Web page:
If you buy the hypothesis, you are forced to realize that God doesn’t wear flowing white robes that subtly match his bone-white beard. Rather, our Creator is just a tech-savvy coder who might also be the great-great-grandchild of someone you know. James Gates, a theoretical physicist at the University of Maryland, has reflected on these religious significations of the simulation hypothesis. Gates feels that “if the simulation hypothesis is valid, then we open the door to eternal life and resurrection and things that formally have been discussed in the realm of religion.” To spell this idea out, why could our creator not choose to tweak the part of their algorithm that concerns death? This New God—let’s call him Carl—is omnipotent and omniscient in all the ways that Old God (henceforth OG) would be. Once your life in this simulation reaches its end, what’s to keep Carl from plucking your character from this world and throwing you into a different simulation? Thus, you are reborn! Perhaps that blinding white light that people purport to witness is just the transition from one simulation to the next—the light of the next world and the next iteration of your character.
But in this simulated world, Carl is manipulating the outcome of everything that happens to fit his own self-interest. The OG, on the other hand, would magnanimously grant or deny our wishes depending on how literally we’ve lived his 10 bullet points. So if Carl wakes up on the wrong side of the bed, I could wake up in the grill of a Camry. When you sleep on a fucking cloud, as OG does, there’s not really a “wrong side” (but OG also wouldn’t do that because he’s merciful, kind and so forth).
Some of the more pragmatic contributors to the simulation conversation consider the implication of this proposal on our morality. Nearly all sense of morality—or any set of ethics that is divorced from utility—is couched in the threat of authority. Be it God, government, or just parents, people are not good just for the sake of being good. So, if Carl is our ultimate authority, the only real moral magistrate, do our ethics fall apart? Is there any reason to behave appropriately or according to a moral code? Not necessarily, but Carl might have his own structure of incentives to do good. That is, he might have coded in a moral code (pun intended, but not by me). He could have created a world where better people live longer, whether through (simulated) evolutionary reasons, or more abstract moral experimentation. But Carl could just as easily be rewarding the most conniving and tyrannical among us, just to make Machiavelli right.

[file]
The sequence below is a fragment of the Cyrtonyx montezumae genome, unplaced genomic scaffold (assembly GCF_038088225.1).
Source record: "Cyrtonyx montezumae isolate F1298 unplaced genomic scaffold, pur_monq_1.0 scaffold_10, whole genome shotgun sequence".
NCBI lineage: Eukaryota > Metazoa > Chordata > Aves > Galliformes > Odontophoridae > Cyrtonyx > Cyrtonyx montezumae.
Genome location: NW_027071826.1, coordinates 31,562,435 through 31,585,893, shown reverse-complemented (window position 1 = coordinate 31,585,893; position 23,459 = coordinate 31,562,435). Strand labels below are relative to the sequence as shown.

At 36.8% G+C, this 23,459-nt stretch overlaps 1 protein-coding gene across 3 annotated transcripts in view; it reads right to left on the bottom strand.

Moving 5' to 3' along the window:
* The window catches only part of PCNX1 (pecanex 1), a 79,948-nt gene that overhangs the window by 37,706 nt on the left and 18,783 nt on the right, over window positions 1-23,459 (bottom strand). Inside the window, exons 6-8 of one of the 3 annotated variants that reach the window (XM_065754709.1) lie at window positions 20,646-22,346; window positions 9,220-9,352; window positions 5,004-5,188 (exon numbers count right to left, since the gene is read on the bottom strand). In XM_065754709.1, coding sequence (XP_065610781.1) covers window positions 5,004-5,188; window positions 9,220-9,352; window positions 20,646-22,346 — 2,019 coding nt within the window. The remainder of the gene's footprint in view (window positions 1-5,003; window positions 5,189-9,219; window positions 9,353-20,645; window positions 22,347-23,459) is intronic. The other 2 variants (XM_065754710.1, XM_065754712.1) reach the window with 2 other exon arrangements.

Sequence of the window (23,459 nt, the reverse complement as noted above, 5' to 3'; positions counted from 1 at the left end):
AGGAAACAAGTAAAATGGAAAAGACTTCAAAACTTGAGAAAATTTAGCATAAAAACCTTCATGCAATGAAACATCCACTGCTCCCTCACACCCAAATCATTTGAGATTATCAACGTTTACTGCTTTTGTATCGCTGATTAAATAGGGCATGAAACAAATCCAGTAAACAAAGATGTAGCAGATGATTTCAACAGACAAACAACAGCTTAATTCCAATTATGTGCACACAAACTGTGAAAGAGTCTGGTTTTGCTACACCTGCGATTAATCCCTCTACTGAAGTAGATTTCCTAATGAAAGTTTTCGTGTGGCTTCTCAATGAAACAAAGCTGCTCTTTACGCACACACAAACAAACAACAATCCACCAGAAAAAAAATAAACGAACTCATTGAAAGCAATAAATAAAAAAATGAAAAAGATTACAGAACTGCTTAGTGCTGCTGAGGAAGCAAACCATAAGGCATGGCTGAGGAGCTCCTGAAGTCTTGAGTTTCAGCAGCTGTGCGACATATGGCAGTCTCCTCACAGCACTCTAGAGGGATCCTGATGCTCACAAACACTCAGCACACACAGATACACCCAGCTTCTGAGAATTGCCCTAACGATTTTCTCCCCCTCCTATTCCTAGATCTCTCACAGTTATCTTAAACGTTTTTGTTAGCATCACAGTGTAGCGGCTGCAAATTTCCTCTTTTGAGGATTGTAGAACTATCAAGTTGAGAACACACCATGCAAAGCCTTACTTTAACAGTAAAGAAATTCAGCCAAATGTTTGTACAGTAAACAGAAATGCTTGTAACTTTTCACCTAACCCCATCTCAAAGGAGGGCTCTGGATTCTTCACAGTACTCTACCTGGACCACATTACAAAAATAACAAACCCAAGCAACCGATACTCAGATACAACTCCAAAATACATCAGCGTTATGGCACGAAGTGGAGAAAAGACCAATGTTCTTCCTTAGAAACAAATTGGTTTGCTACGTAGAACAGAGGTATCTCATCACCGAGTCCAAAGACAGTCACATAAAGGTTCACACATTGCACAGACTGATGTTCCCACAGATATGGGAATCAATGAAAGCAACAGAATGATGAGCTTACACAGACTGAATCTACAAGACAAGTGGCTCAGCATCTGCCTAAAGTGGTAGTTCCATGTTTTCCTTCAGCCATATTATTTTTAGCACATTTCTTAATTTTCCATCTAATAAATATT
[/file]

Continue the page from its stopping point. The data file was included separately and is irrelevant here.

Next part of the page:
Next to the religious and ethical implications, the most direct relation that the simulation suggestion has with any metaphysical debate is with the question of free will.
What does one feel at the moment one discovers their reality isn’t real? As I came to terms with it myself, I was scared. Genuinely scared. I felt helpless. I totally lost my autonomy and capacity to shape my own life. Things only ever happened to me because that was my fate—a development of events and thoughts beyond my control. I’m not even writing these words because I want to or need to or have to. My simulator’s experiments are flowing through me onto this paper. Everything I did just became part of going through the motions. It is so unnerving to discover that most people who consider the possibility seem to shield themselves with denial. There is no clear alternative, except death, but what solution does that offer? It’s an escape into what might just be static. We lose our sentience, which is too bad, even if that sentience isn’t found in “carbon-based biological neural networks inside a cranium.”
Thus, we find ourselves at the next step of reconciling with the simulation hypothesis, and more broadly—but almost interchangeably—the argument against free will. How, if possible, can we live within an imposed structure that dictates every step of our lives? The flow of my logic was rather cyclical: our entire lives are predetermined, and thus, we are devoid of autonomy. As such, life is futile. Can we live without convincing ourselves of meaning, in what may be an infinitely and inevitably meaningless existence? The answer I landed on was, simply, no. So we beat on, blindly constructing a meaning to our existence. We can’t go on; we go on.
Retrospectively, I prefer the times that I don’t take on the Camry to the times that I see no reason not to. After all, ignorance is bliss. And although I, and now you as well, are familiar with the likelihood that our actions are inconsequential and our purpose predefined, we are left with the monumental challenge of convincing ourselves that there is meaning to be made in this life. But maybe I’m being too cynical. Maybe we hit the lottery. Maybe, just maybe, we’re the base reality.
Part of the Obvious issue